Head to Castle Clinton in Battery Park and hop on a Statue Cruises ferry to the Statue of Liberty. The statue itself isn’t open to visitors, but you can explore Liberty Island safely outdoors and get an up-close look at Lady Liberty. The Statue of Liberty Museum is open and features heirlooms, photographs and even the Statue of Liberty’s original torch.
Benares (45 Murray Street) goes beyond dabbling in shallow Indian-fusion cuisine trends. Brothers Atin and Aankit Malholtra pride themselves on the restaurant’s “melting pot” of chefs from different regions of India — including Rajasthan and Kolkata, as well as the neighboring country Nepal. Indian families have identified the dining room as a reliable source for home cooking dishes such as shrimp curry (cheema thenga) and leg of lamb in rum sauce (raan e akbari).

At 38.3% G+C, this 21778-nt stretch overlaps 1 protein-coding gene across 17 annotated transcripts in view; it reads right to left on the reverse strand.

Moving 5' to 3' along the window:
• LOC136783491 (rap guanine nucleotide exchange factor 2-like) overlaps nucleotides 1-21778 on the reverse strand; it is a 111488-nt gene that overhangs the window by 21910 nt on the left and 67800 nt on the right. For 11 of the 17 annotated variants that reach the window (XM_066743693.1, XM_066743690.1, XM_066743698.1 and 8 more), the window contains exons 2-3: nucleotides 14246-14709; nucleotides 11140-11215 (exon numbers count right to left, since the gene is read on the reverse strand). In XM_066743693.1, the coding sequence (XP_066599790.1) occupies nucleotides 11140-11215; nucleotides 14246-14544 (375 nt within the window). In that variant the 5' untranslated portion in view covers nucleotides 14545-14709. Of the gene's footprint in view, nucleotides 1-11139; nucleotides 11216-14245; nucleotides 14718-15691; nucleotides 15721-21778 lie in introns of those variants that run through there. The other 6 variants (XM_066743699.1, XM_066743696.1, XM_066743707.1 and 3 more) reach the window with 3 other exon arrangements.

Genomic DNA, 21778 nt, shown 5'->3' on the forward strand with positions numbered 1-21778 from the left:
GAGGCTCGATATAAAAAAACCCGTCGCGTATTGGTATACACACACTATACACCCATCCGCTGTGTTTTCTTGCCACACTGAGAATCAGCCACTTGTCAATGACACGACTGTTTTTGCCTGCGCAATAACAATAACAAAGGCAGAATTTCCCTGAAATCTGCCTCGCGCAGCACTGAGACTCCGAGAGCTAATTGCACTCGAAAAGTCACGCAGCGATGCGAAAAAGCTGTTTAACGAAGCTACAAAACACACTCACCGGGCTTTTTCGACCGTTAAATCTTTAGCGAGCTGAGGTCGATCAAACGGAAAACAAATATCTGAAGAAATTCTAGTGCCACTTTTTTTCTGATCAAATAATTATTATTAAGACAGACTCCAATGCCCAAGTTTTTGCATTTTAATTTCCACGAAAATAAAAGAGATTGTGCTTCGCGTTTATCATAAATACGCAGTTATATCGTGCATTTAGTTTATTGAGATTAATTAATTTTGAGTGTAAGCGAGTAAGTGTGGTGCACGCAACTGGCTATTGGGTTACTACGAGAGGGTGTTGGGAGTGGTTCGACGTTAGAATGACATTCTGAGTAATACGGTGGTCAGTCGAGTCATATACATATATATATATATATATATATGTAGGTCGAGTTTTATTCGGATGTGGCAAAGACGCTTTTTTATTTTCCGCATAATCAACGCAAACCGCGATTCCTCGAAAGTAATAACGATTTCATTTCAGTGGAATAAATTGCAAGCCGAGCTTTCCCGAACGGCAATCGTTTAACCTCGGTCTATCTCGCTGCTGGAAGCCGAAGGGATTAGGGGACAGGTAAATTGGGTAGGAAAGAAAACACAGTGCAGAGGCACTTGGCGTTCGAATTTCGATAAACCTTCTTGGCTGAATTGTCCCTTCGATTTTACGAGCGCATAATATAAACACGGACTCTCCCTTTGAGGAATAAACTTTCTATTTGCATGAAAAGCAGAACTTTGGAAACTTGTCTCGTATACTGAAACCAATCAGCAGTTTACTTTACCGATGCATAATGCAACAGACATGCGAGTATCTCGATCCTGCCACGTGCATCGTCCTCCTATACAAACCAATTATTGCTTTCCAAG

Don’t Forget To Treat Yourself When Back At The Hotel
In need of rest and relaxation after hoofing it on the streets all day? The spa at the Four Seasons New York Downtown includes a range of services, from manicures to immune-boosting treatments, to help you holistically unwind.
Spa hours run 12p to 7p on weekdays, and 9a to 4p on weekends. Service times will be extended at no extra cost, and private group experiences will be available as well. Guests can contact the spa’s wellness concierge at 646-880-1990, or email firstname.lastname@example.org for bookings and more information.
Leo’s Bagels owner Adam Pomerantz first left the world of high finance for the world of bagels, and he has approached it with the passion of a perfectionist. His shop at 3 Hanover Square is always looking out for the safety of his customers, while keeping an usually high standard for bagel consumption. Pomerantz, a lifelong New Yorker, gave us the official rundown on how one properly stacks a lox-and-cream-cheese bagel sandwich.
It’s crucial wisdom for anyone residing in — or visiting — the five boroughs. And while reading up on proper bagel etiquette, you can find plenty of seating along East River Esplanade or at Queen Elizabeth II Park.
Some Light, Post-Bagel Exercise